Central Florida, which is claiming a “national championship” after finishing 13-0 with a win against Auburn in the Peach Bowl, is putting its money where its mouth is and paying bonuses to its former assistant coaches that would have been associated with winning a national championship.
According to associate athletics director for communications Andy Seeley, UCF is distributing an additional $300,000 to the nine on-field assistants and $25,000 to the support staff, which will be divvied up at the discretion of head coach Scott Frost, who is departing for Nebraska, with the approval of athletics director Danny White.
UCF, of course, did not win the officially recognized national title, which will go to the winner of the College Football Playoff championship game Monday night between Alabama and Georgia. But UCF claiming a national championship has brought attention to the debate over whether schools in the Group of Five are treated fairly in the current playoff structure. During rounds of media interviews this week, White said UCF will hold a championship parade and even hang a banner in its stadium declaring itself the national champion.
“We’re definitely getting a banner,” he said on 96.9 The Game in Orlando. “We won a national championship and we’re going to treat it as such. These kids deserve that. Like other football programs do all across the country, you claim a national championship, you’re the only undefeated team in a season, we’re going to hang a banner."
The move harkens back to the pre-Playoff and pre-BCS days where national championship trophies for college football were given out based on media and coaches’ polls, and sometimes they differed. Schools such as Alabama and Oklahoma State have notoriously gone back into the 1940s — the “wire service era,” as it were — to retroactively claim championships in years where more than one team was recognized as the national champion based on best historical data available.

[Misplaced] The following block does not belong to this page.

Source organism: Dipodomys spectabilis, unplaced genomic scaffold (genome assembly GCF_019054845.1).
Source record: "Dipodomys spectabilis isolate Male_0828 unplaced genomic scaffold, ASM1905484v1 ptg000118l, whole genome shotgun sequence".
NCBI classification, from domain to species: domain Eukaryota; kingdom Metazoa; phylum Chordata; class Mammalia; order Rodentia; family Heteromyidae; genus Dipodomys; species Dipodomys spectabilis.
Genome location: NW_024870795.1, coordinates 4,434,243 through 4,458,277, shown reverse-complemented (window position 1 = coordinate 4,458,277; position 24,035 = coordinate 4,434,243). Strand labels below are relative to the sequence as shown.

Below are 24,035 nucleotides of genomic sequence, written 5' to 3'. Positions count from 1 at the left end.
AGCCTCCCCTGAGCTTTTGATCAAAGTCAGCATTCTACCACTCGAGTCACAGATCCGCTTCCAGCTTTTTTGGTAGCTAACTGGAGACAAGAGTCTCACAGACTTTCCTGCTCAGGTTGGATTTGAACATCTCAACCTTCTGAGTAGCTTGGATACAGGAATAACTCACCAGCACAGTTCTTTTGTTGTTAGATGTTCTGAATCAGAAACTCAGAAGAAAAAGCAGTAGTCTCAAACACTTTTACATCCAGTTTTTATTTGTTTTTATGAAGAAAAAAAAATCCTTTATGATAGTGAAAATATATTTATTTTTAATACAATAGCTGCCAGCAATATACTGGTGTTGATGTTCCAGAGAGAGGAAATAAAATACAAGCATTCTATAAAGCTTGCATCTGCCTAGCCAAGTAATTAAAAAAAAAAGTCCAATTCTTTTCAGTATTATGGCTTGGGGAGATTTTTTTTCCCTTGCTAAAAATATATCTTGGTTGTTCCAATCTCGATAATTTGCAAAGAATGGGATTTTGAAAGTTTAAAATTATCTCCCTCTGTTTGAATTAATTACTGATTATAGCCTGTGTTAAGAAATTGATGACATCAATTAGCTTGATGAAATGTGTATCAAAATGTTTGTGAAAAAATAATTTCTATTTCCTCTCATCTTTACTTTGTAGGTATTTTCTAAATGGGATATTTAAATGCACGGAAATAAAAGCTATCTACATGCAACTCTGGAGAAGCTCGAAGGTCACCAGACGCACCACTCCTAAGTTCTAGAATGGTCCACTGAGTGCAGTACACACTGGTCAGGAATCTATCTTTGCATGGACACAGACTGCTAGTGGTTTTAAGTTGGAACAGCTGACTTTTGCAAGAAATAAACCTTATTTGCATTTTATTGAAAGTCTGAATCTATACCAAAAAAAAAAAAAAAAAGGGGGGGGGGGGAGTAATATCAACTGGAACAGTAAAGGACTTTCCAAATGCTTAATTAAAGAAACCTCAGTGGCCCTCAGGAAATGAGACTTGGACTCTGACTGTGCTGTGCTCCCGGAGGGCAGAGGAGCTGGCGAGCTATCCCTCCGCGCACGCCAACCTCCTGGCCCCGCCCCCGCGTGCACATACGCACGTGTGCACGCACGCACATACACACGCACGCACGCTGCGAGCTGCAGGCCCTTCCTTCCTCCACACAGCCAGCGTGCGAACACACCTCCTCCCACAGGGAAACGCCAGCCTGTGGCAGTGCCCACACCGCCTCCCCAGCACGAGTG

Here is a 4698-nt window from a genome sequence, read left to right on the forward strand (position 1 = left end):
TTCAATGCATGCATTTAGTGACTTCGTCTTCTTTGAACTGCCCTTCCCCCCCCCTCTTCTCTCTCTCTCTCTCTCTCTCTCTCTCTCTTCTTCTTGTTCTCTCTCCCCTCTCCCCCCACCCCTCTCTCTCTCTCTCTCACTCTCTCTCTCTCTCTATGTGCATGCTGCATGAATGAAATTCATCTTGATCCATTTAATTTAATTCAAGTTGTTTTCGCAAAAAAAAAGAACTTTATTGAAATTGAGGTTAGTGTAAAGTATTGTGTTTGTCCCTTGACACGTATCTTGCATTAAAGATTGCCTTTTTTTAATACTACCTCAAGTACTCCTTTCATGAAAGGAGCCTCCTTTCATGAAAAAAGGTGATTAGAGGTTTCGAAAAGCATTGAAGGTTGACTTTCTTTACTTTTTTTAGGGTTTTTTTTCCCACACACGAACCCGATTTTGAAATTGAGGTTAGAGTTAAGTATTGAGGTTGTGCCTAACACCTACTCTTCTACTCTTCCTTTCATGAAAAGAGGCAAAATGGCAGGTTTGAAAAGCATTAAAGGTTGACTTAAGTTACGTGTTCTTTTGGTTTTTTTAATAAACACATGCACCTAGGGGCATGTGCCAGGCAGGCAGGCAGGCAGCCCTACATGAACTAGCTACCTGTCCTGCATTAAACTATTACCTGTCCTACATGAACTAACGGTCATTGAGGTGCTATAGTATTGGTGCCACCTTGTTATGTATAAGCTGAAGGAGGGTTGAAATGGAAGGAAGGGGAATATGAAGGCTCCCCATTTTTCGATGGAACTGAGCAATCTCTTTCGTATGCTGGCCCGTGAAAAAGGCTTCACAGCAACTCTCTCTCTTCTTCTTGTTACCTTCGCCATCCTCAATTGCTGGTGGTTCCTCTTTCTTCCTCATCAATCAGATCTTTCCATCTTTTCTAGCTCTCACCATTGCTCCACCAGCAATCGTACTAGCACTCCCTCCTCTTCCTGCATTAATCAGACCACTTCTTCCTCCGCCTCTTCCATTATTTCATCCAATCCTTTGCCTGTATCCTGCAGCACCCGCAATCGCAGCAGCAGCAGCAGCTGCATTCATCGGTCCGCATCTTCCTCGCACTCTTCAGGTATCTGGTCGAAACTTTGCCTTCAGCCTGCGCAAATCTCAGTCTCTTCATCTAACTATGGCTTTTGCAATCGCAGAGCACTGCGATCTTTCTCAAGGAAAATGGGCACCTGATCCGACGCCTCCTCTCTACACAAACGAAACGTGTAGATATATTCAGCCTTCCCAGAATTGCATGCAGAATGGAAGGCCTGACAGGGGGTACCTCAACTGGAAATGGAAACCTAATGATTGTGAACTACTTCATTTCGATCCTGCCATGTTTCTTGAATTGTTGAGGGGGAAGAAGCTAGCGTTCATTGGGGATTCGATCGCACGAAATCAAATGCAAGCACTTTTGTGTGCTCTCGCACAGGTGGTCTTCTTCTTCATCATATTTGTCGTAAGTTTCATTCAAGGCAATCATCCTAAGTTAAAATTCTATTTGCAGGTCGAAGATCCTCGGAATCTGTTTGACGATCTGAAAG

The Playoff, of course, was supposed to bring an end to such nonsense. And even though UCF is part of the system as an FBS member, trying to claim a national championship while not being selected for the Playoff highlights the inequity of being in a league like the American, where its undefeated record was not judged to be as strong as the four teams from power conferences who all made it in with one loss.
At the very least, UCF’s move to pay the bonuses shows it’s not just rhetoric.
Frost himself will not receive any additional pay, as his bonuses were capped in his UCF contract at $250,000, a number he reached by winning the Peach Bowl.
The $300,000 assistants’ incentive pool for a national championship was outlined in Frost’s original contract and must be paid on the first regular pay period after March 1 of each year. This will be paid even though Frost’s entire staff is leaving with him to Nebraska.
Meanwhile, Frost’s pay during the month of December was split between the two schools as he managed the transition while still coaching the Knights as they prepared for the Peach Bowl.
According to Seeley, UCF paid 51% of his monthly pay rate based on his contract there ($85,000) while Nebraska paid 49% of his monthly pay rate based on his new contract ($204,167)
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